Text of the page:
Dear EarthTalk: What is the theme of this year’s Earth Day festivities?
— J. Worden, Austin, TX
Organizers from Earth Day Network (EDN), the non-profit group dedicated to diversifying and mobilizing the environmental movement through planning and coordinating Earth Day activities and events around the world, have chosen “The Face of Climate Change” as the theme for 2013’s celebration on April 22. According to the group, which works with 22,000 partners in 92 countries, more than a billion people will take part in Earth Day events this year.
Leading up to April 22, EDN is collecting images of people, animals and places directly affected or threatened by climate change, as well as images of people stepping up to do something about it. Anyone can upload a relevant picture for inclusion via EDN’s website. Then on and around Earth Day itself, an interactive digital display of all the images will be shown at thousands of events around the world—including next to federal government buildings in countries that produce the most carbon pollution. The resulting “global mosaic” display will also be available online—including an embedded live twitter feed.
The idea behind the theme is to personalize the challenge climate change presents by spreading the stories of those individuals, animals and places affected through imagery. Some of the images already part of the project include a man in the Maldives worried about relocating his family as sea levels rise, a polar bear in the melting arctic, a farmer in Kansas struggling to make ends meet as prolonged drought decimates crops, a tiger in India’s dwindling mangrove forests, a child in New Jersey who lost her home to Hurricane Sandy, an orangutan in Indonesian forests ravaged by bush fires and drought, and a woman in Bangladesh who can’t get fresh water due to more frequent flooding and cyclones.
EDN is also including many images of people doing their part to address climate change: green entrepreneurs, community activists, clean tech engineers, carbon-conscious policymakers and public officials, and Average Joes and Josephines committed to living sustainably.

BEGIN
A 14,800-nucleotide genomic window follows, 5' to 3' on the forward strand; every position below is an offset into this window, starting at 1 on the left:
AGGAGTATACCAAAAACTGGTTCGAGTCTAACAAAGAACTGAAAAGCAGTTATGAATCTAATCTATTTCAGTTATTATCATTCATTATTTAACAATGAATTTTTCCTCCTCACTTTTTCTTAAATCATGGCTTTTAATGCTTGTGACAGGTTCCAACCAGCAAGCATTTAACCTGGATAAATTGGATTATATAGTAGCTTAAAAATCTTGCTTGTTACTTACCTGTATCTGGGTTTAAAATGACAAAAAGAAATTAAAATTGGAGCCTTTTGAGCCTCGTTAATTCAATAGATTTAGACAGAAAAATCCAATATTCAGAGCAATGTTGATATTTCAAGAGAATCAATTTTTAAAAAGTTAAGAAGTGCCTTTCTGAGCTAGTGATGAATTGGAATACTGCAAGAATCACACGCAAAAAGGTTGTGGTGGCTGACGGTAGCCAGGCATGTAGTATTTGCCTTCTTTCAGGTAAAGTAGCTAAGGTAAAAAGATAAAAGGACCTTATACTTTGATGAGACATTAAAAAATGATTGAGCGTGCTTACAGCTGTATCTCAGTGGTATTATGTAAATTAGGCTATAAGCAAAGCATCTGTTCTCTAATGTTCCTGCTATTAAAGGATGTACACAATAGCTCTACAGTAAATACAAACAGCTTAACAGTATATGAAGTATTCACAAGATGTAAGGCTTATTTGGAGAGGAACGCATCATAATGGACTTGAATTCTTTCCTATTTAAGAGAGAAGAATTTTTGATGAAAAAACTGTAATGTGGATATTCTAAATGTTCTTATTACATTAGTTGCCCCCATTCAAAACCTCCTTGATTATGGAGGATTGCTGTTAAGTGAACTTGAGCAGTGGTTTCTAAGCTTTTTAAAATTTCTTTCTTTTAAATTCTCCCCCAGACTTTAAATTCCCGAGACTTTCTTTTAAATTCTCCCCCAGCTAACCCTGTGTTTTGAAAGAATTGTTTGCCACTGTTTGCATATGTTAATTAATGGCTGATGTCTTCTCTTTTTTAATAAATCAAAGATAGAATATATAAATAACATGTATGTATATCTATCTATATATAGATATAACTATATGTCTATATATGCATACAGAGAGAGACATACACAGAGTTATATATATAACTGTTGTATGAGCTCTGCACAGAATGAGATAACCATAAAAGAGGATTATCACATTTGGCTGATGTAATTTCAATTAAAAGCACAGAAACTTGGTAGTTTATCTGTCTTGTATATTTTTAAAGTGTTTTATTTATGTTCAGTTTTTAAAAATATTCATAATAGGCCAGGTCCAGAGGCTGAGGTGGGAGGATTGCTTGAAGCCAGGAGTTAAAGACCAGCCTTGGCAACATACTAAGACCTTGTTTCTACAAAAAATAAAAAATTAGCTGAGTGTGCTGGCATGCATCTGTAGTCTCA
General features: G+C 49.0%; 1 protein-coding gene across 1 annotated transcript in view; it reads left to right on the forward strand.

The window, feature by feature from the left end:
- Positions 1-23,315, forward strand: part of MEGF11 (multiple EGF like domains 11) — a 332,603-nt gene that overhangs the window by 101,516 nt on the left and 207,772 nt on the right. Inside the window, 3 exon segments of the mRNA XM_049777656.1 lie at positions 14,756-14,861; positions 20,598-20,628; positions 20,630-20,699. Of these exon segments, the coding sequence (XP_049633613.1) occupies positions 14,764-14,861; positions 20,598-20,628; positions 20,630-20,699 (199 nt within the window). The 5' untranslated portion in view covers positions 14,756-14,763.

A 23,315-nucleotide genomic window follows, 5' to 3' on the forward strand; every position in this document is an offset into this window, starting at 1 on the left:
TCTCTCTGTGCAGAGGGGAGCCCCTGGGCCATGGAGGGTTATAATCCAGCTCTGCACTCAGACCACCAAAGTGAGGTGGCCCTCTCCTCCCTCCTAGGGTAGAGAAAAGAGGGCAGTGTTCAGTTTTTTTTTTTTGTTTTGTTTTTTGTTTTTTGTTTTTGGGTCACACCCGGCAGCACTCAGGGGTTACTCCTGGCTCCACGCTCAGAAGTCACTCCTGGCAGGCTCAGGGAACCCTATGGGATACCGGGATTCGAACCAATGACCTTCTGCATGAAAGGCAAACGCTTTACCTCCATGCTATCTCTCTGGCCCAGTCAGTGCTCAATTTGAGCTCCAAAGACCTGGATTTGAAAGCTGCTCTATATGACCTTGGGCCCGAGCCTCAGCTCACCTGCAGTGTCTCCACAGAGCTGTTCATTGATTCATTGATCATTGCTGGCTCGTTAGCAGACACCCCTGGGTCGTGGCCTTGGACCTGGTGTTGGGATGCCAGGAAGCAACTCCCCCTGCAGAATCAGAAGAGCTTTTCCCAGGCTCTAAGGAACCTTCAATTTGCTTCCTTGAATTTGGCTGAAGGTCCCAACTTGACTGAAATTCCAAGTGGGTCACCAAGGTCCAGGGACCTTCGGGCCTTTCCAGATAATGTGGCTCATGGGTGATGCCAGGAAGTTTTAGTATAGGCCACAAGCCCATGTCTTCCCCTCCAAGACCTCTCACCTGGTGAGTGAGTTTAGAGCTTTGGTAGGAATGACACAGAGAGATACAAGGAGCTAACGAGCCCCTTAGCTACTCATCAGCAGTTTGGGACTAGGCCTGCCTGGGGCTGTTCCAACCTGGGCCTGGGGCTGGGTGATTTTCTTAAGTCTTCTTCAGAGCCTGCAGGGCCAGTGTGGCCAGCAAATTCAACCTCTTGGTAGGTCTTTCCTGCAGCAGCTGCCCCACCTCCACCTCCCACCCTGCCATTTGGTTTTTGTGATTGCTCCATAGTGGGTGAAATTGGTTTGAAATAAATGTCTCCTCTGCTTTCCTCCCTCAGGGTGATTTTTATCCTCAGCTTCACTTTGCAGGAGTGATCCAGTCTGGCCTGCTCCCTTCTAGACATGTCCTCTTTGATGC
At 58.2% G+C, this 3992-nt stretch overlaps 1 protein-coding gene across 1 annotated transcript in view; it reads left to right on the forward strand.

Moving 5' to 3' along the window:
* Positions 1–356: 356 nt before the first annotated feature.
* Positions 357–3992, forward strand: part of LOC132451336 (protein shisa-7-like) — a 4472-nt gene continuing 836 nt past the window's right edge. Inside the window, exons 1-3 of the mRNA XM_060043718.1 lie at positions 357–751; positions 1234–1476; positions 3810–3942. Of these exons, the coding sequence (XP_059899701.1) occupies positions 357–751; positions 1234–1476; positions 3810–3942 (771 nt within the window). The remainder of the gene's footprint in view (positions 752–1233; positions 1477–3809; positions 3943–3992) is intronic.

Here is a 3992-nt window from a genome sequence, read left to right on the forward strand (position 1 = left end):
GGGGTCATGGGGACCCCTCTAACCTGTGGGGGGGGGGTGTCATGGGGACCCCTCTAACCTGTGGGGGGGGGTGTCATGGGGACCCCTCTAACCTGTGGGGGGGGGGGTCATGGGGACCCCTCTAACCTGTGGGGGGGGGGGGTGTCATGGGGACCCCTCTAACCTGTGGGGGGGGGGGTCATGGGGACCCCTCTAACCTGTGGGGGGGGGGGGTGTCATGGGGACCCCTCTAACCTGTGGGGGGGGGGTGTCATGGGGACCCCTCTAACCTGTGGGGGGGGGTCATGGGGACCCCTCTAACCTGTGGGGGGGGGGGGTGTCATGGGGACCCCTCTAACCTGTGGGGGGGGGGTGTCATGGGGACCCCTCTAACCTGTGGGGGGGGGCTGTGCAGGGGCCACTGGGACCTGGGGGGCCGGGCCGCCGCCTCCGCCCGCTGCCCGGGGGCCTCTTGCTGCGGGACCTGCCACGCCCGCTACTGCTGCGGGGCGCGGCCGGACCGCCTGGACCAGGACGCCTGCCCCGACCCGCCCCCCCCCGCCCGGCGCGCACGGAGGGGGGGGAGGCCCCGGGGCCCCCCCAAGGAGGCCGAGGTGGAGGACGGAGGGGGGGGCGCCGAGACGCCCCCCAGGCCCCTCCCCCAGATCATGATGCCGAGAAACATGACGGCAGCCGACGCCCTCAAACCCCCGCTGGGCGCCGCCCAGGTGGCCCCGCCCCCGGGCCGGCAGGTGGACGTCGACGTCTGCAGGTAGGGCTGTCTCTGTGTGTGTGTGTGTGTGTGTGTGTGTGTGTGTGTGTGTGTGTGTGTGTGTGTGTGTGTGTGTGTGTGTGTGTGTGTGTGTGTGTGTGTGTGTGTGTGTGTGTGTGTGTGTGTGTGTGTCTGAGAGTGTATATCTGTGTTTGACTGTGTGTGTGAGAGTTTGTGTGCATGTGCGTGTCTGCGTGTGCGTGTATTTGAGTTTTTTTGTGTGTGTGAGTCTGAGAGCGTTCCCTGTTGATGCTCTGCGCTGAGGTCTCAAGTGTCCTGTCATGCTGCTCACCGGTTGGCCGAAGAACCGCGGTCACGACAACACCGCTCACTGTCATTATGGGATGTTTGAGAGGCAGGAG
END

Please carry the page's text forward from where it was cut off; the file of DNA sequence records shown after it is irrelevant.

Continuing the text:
“Together, we’ll highlight the solutions and showcase the collective power of individuals taking action across the world,” reports EDN. “In doing so, we hope to inspire our leaders to act and inspire ourselves to redouble our efforts in the fight against climate change.”
For those looking to organize an Earth Day event locally this year, Earth Day Network provides a wide range of useful resources—including basic guides for organizing events at schools and universities, in libraries and within faith communities, as well as posters, reading lists and so on. Teachers can also download Earth Day lesson plans and other curricula aids for their K-12 classrooms.
Beyond Earth Day itself, EDN runs the Billion Acts of Green campaign throughout the year with the goal of getting billions of people to take action on behalf of the environment, whether through encouraging policymakers to consider sustainability initiatives, recycling e-waste, planting trees, going solar, and much more. So far the group has tallied over a billion individual acts of green and is working on its second billion now. Anyone can register their own acts of green via the Earth Day Network website.